You may have heard the buzz about the project management and collaboration product, Trello. Created by Fog creek Software, this hosted tool can assist anyone with getting and staying organized — whether you’re a solopreneur launching a new initiative or you’ve been running an established business with an array of remote employees. Trello can help you manage a single project, juggle multiple workflows, or, keep a handle on both personal and professional interests.
Trello’s success comes from its flexible design. It provides the basic elements and you can arrange and organize them to match the structure your project demands.
Unload Your Brain
“Basically, you can use Trello to unload your brain, then move things around in a way that works for you,” says Ben McCormack of Fog Creek Software. While a flexible approach to organization is great, there’s another thing that makes Trello even better: “It’s free,” says McCormack.
Despite the overwhelming popularity of the product, McCormack says the product was intended to be free, and will remain that way:
Our plan was to put it out there, hope that people would love it, invite others to use it, and it would market itself. We do have some additional pay features, such as Trello Gold and Business Class, but we’re not pushing those on our users.
This tutorial will help you become familiar with Trello's basic terminology, and then walk you through the steps to organizing a project. Get set up with Trello for free to follow along. Once you are familiar with Trello, you can take advantage of its flexibility to work out a method that suits your business.
Understanding Trello’s Terminology
Trello is based on three main elements: boards, lists, and cards:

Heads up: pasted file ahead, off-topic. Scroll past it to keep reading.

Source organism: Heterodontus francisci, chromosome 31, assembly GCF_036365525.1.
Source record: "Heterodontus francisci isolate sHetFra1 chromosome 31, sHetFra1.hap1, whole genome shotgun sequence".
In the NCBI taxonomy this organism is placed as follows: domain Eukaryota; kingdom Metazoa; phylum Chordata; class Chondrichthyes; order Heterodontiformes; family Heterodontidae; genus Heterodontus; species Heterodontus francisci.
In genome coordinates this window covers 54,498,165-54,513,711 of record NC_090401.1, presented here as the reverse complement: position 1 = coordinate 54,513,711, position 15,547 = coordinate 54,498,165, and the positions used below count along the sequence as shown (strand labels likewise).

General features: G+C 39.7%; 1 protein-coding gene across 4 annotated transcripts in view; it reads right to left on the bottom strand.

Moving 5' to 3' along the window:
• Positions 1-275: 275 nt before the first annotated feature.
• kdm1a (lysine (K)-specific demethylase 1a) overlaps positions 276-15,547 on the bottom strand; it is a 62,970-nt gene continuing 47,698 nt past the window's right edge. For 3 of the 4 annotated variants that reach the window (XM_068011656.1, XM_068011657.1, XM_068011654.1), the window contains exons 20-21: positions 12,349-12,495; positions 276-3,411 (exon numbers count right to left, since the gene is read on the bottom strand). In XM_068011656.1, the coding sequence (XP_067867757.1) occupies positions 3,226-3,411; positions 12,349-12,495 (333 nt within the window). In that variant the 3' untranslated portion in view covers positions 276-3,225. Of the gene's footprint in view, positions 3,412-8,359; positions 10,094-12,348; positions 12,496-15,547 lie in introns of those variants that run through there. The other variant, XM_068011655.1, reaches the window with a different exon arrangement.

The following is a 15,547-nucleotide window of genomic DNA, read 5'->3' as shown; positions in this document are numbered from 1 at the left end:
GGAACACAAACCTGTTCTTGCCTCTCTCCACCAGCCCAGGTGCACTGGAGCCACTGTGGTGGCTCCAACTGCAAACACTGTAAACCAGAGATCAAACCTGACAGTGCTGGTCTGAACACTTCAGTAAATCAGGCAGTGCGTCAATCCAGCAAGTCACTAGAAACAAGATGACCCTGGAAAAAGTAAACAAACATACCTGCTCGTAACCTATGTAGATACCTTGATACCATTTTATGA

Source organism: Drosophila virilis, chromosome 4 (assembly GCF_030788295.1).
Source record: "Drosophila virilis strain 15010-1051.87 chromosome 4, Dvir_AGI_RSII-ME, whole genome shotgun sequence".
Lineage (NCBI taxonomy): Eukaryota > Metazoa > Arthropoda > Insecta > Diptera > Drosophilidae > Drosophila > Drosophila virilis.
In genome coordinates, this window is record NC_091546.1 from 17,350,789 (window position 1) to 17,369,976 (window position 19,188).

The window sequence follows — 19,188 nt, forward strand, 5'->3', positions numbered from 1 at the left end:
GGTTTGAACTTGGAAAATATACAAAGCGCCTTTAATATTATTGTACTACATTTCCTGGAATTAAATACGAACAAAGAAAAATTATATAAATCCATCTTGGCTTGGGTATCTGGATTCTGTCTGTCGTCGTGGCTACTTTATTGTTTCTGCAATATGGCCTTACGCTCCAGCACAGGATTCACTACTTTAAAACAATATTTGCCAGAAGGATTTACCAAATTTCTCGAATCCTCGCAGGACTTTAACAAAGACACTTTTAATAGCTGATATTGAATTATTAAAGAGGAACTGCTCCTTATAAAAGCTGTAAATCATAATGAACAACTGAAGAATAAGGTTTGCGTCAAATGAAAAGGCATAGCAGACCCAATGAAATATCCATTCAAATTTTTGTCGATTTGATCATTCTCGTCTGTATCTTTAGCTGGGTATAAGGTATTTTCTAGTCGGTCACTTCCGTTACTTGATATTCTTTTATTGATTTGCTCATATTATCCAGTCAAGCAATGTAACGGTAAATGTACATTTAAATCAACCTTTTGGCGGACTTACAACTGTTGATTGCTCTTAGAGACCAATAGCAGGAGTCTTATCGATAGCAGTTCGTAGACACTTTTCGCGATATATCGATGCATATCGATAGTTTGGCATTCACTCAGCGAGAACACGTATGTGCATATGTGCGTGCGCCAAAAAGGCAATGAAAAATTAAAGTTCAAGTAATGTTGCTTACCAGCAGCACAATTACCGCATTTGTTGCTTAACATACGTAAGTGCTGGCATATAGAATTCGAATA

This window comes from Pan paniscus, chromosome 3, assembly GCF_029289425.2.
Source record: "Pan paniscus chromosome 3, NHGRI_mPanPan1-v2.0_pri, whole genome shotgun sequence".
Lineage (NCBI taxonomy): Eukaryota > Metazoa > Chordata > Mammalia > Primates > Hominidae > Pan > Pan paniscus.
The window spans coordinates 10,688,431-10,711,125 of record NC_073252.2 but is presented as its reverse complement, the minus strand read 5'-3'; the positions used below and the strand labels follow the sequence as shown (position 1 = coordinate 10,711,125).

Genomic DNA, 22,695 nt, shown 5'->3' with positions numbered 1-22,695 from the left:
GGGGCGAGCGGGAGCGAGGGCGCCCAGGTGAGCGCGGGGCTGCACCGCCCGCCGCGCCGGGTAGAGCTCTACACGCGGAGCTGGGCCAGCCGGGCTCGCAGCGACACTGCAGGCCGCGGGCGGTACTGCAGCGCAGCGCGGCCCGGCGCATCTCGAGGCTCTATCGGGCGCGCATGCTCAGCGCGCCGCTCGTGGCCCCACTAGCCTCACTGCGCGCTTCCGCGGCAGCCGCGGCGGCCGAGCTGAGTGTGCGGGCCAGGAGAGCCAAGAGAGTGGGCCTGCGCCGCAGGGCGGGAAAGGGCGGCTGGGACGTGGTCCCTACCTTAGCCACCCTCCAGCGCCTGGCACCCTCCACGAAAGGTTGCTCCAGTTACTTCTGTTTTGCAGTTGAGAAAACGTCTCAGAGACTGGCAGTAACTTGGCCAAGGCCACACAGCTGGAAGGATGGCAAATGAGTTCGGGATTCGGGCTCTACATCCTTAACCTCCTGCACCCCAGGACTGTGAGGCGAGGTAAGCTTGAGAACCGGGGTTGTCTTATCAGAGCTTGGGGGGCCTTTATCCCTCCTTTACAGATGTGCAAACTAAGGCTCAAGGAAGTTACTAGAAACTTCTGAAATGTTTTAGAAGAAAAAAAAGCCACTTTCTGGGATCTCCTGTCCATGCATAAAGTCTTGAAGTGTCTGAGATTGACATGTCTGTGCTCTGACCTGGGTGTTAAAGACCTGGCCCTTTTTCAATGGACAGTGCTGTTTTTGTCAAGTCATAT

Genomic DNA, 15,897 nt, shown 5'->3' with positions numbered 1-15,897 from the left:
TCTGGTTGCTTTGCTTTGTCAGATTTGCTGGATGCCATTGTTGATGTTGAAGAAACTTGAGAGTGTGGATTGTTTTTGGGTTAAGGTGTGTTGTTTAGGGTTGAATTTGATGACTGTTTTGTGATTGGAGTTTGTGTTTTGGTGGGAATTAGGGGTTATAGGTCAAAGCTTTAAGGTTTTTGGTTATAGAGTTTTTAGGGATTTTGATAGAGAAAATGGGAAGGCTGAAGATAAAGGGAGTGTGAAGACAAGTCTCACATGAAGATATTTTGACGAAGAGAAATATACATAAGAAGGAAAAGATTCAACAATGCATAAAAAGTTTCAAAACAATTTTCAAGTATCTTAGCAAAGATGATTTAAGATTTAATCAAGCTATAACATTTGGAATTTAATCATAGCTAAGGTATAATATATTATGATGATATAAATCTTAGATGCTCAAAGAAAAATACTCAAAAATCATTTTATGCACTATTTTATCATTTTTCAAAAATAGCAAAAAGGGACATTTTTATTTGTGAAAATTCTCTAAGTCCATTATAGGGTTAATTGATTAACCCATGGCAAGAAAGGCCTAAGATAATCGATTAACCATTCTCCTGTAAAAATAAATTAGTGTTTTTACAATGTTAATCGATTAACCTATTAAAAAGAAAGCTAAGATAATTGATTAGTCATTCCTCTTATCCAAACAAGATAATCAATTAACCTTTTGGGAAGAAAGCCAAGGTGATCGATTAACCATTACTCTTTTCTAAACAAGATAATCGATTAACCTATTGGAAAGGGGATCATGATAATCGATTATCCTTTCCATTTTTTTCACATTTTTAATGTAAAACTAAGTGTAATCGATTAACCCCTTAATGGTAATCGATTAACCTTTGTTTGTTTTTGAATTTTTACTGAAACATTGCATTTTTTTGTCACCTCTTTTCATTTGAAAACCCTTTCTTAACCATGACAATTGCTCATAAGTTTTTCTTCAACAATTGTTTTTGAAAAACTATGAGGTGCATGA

- A board is often used to house a project. Think of a late night TV crime drama; at the start of a new case, detectives notoriously gather around a large white board. It collects everything involved in solving the case: leads, suspects, and things to investigate. Items are crossed off, added, or moved around. The board is constantly updated as the case progresses.
- Within boards are lists. These typically represents the different stages of progression toward project completion. Think again of the crime drama: at the start of a case are several tips to explore, which may quickly turn into dead ends or become solid leads. This could be represented by three lists on the board: tips, dead ends, and valid leads.
- Cards are the equivalent of to-do items which populate your list. What good is a list without any items on it? Each card can represent a specific action, which can be moved among different lists as it progresses or changes hands. Cards can contain a wealth of information, such as photos, conversations, documents, or links. They also can be broken down further using checklists.
While your job probably differs from a late night crime drama, the basic elements are the same. The board represents your overall goal. Cards are your to-do items, which can be moved among lists, depending on their progress in the project.
But because of Trello’s flexible design, there’s nothing forcing you to comply with this setup. “You can set it up to work for you, ” says McCormack. “One client used a list for each customer. Within that, they used cards to represent areas of work for that customer, and broke the cards down further by using checklists.”
Let’s take a look at a basic Trello setup.
1. Getting Started with Trello: A Basic Setup
Your first step in using Trello is to create a board. Click on the Boards menu item in the right corner of Trello, then choose New Board. We’ll call this board Software Release. A board starts off with three default lists: To do, Doing, and Done.
You can work within these three lists, edit their titles, or add more lists to them. For example, if you are planning a software release, you might start off with a list of features to be assigned among your staff. Let’s edit the title of the first list from To Do to Features. Click on the list, edit the name, then click Save.
You know that later in the project, you’ll need a list for software that is ready for testing. Double-click on the blank space below the lists, and a box appears. Type the name of a new list, Testing, and place it in fourth position on your display.
Now your Software Release board has four lists:
You can move lists around to arrange them in an order that’s logical to you. Perhaps you decided you want Done to be the final list, so click on that and drag it to the last position: